INTOLERANCE

This is one of the issues that acts as a hurdle to development. Therefore, there is need to increase more awareness about tolerance and respect towards cultural diversity. Therefore, I believe that in order to resolve such an issue, awareness should be raised in schools, in order to raise a generation of tolerance.

The latter are a few examples or rather a few factors which are an impediment to Liberty in Africa. Many African citizens are denied not only the full enjoyment of human rights, fundamental freedom but also have their Liberty challenged. In order to have all these enjoyed, it has to start with good governance; and good governance starts with zero corruption, zero marginalization, the effective enforcement of the rule of law, equal opportunities availed and harnessing on youth involvement. This would rather contribute to individual growth as well as economic growth, hence contributing to creating a better Africa for all, and also progressing to economic development.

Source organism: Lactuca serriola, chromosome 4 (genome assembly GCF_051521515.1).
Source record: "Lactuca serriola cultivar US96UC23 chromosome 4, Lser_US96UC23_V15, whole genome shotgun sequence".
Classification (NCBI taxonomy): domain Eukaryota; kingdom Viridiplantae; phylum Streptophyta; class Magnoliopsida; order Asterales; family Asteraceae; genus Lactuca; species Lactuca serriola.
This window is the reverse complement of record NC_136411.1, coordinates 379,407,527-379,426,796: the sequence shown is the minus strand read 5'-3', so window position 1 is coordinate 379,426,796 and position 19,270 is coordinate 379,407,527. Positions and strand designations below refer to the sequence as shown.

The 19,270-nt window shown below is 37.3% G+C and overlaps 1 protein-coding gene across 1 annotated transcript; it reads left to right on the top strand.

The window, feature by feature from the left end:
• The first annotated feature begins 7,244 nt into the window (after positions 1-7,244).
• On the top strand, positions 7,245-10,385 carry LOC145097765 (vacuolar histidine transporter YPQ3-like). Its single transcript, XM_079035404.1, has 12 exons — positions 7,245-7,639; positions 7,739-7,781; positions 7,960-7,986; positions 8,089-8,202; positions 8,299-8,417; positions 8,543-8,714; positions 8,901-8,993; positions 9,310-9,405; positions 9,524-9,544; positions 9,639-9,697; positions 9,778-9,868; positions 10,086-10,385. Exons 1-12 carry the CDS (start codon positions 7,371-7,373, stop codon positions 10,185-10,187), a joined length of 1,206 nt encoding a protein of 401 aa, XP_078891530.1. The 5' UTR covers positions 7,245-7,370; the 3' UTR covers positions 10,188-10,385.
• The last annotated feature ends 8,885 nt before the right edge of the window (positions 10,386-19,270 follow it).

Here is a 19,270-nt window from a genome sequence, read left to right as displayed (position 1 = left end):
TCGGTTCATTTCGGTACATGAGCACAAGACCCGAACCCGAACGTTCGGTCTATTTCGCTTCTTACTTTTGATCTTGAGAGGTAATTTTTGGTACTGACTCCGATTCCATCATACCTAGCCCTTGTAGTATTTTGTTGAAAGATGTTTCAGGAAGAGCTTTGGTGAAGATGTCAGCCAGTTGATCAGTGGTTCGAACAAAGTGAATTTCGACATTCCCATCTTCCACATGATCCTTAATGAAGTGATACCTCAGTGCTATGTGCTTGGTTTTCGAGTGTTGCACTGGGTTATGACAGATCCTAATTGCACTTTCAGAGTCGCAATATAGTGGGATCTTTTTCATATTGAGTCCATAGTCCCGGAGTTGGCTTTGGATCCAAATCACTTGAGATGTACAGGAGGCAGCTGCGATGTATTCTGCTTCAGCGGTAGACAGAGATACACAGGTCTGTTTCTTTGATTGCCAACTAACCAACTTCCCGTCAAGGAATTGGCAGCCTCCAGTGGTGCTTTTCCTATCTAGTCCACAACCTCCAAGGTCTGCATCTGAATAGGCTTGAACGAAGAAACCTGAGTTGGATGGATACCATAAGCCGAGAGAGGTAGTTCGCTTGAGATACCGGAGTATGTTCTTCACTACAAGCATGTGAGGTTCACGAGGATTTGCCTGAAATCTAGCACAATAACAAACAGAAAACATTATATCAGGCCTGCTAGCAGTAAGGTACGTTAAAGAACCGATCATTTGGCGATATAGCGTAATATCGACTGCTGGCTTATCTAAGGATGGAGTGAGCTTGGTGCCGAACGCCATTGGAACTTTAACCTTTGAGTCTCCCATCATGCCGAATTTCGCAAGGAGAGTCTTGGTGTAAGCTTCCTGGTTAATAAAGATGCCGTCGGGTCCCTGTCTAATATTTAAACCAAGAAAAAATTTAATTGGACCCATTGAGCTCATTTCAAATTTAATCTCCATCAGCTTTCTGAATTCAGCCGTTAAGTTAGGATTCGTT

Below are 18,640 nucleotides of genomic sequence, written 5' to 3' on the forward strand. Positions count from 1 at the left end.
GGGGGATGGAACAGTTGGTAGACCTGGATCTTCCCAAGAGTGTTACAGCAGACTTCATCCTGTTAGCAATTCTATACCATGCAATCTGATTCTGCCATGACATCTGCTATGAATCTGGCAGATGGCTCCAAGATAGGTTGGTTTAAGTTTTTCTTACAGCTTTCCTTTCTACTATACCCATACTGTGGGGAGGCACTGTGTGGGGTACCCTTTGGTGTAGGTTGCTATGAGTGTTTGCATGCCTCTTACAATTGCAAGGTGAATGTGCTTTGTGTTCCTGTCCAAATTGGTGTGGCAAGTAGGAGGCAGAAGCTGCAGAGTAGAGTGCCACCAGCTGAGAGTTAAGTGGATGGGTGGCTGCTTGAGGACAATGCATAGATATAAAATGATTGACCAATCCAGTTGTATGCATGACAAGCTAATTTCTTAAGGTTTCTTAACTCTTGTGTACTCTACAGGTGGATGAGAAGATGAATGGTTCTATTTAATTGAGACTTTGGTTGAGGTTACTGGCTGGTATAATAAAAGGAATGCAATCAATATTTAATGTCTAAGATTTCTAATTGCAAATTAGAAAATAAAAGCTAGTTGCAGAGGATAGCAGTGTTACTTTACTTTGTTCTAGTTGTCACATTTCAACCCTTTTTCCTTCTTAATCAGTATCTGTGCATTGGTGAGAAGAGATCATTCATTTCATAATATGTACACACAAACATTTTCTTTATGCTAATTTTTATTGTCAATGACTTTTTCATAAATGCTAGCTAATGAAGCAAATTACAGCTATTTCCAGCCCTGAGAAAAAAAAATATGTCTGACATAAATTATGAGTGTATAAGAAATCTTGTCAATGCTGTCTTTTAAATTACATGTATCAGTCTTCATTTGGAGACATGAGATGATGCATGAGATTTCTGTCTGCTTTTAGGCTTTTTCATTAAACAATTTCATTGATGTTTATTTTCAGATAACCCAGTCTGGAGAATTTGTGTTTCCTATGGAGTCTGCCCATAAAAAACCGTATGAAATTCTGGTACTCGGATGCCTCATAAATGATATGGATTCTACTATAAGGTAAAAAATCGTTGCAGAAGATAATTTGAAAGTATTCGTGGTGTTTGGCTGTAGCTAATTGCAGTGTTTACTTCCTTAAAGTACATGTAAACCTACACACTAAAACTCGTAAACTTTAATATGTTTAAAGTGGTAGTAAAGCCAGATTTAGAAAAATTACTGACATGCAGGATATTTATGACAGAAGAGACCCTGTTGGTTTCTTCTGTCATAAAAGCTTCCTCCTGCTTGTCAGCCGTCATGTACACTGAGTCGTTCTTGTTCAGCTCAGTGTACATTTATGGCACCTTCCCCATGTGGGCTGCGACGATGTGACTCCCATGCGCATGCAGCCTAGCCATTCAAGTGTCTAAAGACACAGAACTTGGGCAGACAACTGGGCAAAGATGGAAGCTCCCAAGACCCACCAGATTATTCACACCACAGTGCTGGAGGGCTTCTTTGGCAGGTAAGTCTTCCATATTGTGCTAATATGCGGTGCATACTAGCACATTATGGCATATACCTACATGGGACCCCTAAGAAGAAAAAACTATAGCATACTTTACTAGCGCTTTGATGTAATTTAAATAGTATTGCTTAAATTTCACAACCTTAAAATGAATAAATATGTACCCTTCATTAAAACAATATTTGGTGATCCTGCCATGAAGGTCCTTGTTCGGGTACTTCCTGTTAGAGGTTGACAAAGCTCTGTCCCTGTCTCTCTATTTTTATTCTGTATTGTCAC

ABOUT THE AUTHOR

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LESEGO GAETWESEPE

Lesego Gaetwesepe is a law graduate and she is intrinsically passionate about human rights, community building and empowering young people. She is a participant at the YALI Regional Leadership Center in Southern Africa and was also part of the #ageofconsent project. She was also part of a project facilitated by NACA (NATIONAL AIDS COORDINATING AGENCY). Ms Lesego is currently a volunteer at Gogontlejang Phaladi Pillar of Hope Project and also represents the organisation at the UNESCO Pan African Youth Network for building a Culture of Peace, and she is also taking up training as an ASFL (African Students for Liberty) Local Coordinator.